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Harvard Law School, National Security Journal Growing controversy surrounds the rapid development of artificial intelligence (AI) in weapon systems, with little consideration of intent or the variety of potential risks involved.  The following papers provide significant detail and insight regarding actual legal aspects with respect to International Humanitarian Law (IHL).  Key insights include recognition of the temporal aspect associated with naval missions.  Long time intervals may occur between direction and execution, without frequent communication, but the need for human control remains essential throughout.

  • Alan L. Schuller, "At the Crossroads of Control: The Intersection of Artificial Intelligence in Autonomous Weapon Systems with International Humanitarian Law," Harvard National Security Journal, vol. 8 no. 2, 30 May 2017, pp. 379-425.  (online, pdf)

Abstract. Lawyers and scientists have repeatedly expressed a need for practical, substantive guidance on the development of Autonomous Weapons Systems (AWS) consistent with the principles of IHL. Less proximate human control in the context of machine learning poses challenges for IHL compliance, since this technology carries the risk that subjective judgments on lethal decisions could be delegated to artificial intelligence (AI). Lawful employment of such technology depends on whether one can reasonably predict that the AI will comply with IHL in conditions of uncertainty. With this guiding principle, the article proposes clear, objective principles for avoiding unlawful autonomy: the decision to kill may never be functionally delegated to a computer; AWS may be lawfully controlled through programming alone; IHL does not require temporally proximate human interaction with an AWS prior to lethal action; reasonable predictability is only required with respect to IHL compliance; and close attention should be paid to the limitations on both authorities and capabilities of AWS.

  • Alan L. Schuller, "Inimical Inceptions of Imminence: A New Approach to Anticipatory Self-Defense Under the Law of Armed Conflict," UCLA Journal of International Law and Foreign Affairs, vol. 18, no. 2, 2014, pp. 161-206.   (online, pdf)

Abstract. The Law of Armed Conflict (LOAC) has historically incorporated the term “imminence” across the bodies of law governing resort to armed force (jus ad bellum) and those which govern during an armed conflict (jus in bello), as an integral part of evaluating the legality of responding to a threat. Since these areas of the LOAC have traditionally been considered separate and distinct, the meaning of imminence within them has likewise been treated as distinguishable. But the modern threat environment, especially following the terrorist attacks of September 11, 2001, has proven that this division of imminence ad bellum and in bello is no longer tenable. Application of the concept of an imminent threat has been incoherent and inconsistent. This Article argues that imminence should be a singular concept that applies logically in any situation and given any threat of armed attack. In making this argument, the Article presents a simple and flexible framework that can be applied by any person or entity even in light of crisis and imperfect information. Finally, it proposes three principles of imminence that can be applied in evaluating the legality of actions in self-defense across the spectrum of armed conflict.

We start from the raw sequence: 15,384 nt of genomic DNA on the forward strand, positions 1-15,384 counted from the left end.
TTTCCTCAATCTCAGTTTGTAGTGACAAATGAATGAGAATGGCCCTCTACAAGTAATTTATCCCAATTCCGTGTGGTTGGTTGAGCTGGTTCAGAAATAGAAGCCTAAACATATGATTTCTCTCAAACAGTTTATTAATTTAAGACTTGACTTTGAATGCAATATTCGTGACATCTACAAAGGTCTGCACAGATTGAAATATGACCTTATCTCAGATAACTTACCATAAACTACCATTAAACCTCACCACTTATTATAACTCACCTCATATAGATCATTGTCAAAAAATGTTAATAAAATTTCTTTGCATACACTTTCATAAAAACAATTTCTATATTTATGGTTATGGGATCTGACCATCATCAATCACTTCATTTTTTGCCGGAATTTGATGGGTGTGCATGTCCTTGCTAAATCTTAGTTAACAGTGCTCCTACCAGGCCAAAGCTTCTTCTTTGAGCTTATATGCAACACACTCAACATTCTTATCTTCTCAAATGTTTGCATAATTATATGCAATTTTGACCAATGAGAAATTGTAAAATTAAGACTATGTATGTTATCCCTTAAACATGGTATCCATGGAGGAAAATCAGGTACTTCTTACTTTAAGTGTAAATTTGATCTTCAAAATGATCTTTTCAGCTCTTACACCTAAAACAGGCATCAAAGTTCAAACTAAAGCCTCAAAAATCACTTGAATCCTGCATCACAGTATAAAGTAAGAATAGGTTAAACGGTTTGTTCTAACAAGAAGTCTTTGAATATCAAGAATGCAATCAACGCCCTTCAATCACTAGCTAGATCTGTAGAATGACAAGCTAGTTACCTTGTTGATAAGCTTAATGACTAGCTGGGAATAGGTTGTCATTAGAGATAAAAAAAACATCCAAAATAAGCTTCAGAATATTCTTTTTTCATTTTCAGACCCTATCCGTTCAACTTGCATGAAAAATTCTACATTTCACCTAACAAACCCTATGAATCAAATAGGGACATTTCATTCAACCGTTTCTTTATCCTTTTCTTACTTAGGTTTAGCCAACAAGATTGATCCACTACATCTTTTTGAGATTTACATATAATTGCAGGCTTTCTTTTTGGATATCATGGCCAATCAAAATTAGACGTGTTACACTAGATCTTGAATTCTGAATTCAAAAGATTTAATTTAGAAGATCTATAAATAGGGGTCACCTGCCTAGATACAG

Proper control of remote unmanned systems with weapons capabilities is of course fundamentally important for achieving Network Optional Warfare (NOW) goals, namely naval forces operating with far less communications vulnerabilities. 

Current press reports how some industrialists - many producing commercial autonomous vehicles with potential for lethal force - to call for outlawing any form of autonomous weapons.  For military forces, the other team doesn't necessarily read the same memos or follow the same rules regarding IHL. Perhaps pushing such notions to their logical conclusion:  If AI is outlawed, will only outlaws have AI?

A further insight emerged from recent group discussions together at the Stockton Center for the Study of International Law, Naval War College (NWC) in Newport RI.  For at least the past century, the operational effectiveness of naval forces has improved in direct relation to the ability of ships to communicate and coordinate both internally and externally.  Thus more-effective supervised teaming of humans with unmanned systems is not "just" a moral or ethical imperative, not just superior control of numerous diverse robotic systems, but also better warfighting capabilities for our forces that must operate in harm's way. 

Humans - qualified military professionals - are trained and committed to meet difficult moral, legal and ethical challenges in modern warfare.  Hybrid human-machine approaches are increasingly necessary for successful defense.  Colonel Schuller's important papers clarify International Humanitarian Law (IHL) regarding autonomous lethality, examines key issues relevant to evolving naval operations, and explores the critical thinking behind these fundamental legal principles.



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